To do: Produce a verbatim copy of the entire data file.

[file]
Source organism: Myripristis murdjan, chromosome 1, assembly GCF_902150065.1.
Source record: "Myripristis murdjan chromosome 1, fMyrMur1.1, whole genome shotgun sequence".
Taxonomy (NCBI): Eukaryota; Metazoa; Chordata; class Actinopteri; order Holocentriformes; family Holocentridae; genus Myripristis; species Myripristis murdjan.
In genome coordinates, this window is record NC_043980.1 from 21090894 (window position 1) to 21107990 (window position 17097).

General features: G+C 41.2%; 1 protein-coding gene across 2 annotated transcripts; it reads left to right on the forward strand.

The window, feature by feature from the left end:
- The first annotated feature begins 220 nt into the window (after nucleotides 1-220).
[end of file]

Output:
Source organism: Myripristis murdjan, chromosome 1, assembly GCF_902150065.1.
Source record: "Myripristis murdjan chromosome 1, fMyrMur1.1, whole genome shotgun sequence".
Taxonomy (NCBI): Eukaryota; Metazoa; Chordata; class Actinopteri; order Holocentriformes; family Holocentridae; genus Myripristis; species Myripristis murdjan.
In genome coordinates, this window is record NC_043980.1 from 21090894 (window position 1) to 21107990 (window position 17097).

General features: G+C 41.2%; 1 protein-coding gene across 2 annotated transcripts; it reads left to right on the forward strand.

The window, feature by feature from the left end:
- The first annotated feature begins 220 nt into the window (after nucleotides 1-220).